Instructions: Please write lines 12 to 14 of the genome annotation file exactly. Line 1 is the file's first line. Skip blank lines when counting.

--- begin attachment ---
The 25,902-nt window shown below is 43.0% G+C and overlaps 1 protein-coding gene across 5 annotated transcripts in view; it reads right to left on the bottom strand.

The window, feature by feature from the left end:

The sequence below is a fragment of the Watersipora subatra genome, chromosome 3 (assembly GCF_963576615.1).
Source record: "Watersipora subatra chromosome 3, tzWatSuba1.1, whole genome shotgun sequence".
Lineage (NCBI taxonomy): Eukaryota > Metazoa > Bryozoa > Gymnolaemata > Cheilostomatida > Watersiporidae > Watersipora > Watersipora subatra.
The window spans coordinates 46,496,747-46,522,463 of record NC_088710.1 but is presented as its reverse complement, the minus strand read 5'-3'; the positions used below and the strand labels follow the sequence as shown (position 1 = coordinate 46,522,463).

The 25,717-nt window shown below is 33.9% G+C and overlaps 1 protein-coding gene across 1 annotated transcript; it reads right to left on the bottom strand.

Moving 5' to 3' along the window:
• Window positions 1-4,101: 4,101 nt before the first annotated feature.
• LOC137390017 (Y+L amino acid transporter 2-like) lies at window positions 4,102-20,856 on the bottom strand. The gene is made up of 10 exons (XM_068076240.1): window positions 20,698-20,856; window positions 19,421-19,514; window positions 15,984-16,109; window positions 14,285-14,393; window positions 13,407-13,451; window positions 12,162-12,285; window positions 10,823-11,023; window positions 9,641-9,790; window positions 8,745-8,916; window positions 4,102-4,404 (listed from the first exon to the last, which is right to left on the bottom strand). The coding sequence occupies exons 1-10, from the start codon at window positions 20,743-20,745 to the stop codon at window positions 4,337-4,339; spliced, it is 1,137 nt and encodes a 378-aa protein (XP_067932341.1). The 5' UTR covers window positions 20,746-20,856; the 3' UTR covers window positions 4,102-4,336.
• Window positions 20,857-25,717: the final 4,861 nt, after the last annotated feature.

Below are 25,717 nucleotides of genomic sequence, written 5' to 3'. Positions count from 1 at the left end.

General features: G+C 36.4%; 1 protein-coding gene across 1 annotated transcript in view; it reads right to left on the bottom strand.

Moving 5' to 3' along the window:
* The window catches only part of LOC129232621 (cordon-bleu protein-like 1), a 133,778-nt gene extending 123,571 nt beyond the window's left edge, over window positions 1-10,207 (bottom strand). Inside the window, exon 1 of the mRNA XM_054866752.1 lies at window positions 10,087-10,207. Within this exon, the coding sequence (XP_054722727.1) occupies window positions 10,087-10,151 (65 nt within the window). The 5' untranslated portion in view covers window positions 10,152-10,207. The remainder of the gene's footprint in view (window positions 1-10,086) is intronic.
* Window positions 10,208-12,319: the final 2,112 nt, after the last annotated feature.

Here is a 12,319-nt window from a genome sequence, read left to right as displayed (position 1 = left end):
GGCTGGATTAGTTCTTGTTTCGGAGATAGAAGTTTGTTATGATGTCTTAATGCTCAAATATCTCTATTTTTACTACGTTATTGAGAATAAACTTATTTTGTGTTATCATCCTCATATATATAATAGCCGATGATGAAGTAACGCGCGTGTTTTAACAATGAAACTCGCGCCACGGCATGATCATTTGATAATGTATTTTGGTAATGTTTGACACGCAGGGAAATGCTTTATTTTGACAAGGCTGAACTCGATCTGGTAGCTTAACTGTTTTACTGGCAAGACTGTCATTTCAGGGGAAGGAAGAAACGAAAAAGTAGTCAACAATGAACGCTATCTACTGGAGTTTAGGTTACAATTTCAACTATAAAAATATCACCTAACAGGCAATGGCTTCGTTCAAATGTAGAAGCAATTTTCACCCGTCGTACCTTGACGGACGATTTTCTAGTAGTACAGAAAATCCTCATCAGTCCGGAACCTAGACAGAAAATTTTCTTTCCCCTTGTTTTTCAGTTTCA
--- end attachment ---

Below are 25,717 nucleotides of genomic sequence, written 5' to 3'. Positions count from 1 at the left end.

General features: G+C 36.4%; 1 protein-coding gene across 1 annotated transcript in view; it reads right to left on the bottom strand.

Moving 5' to 3' along the window: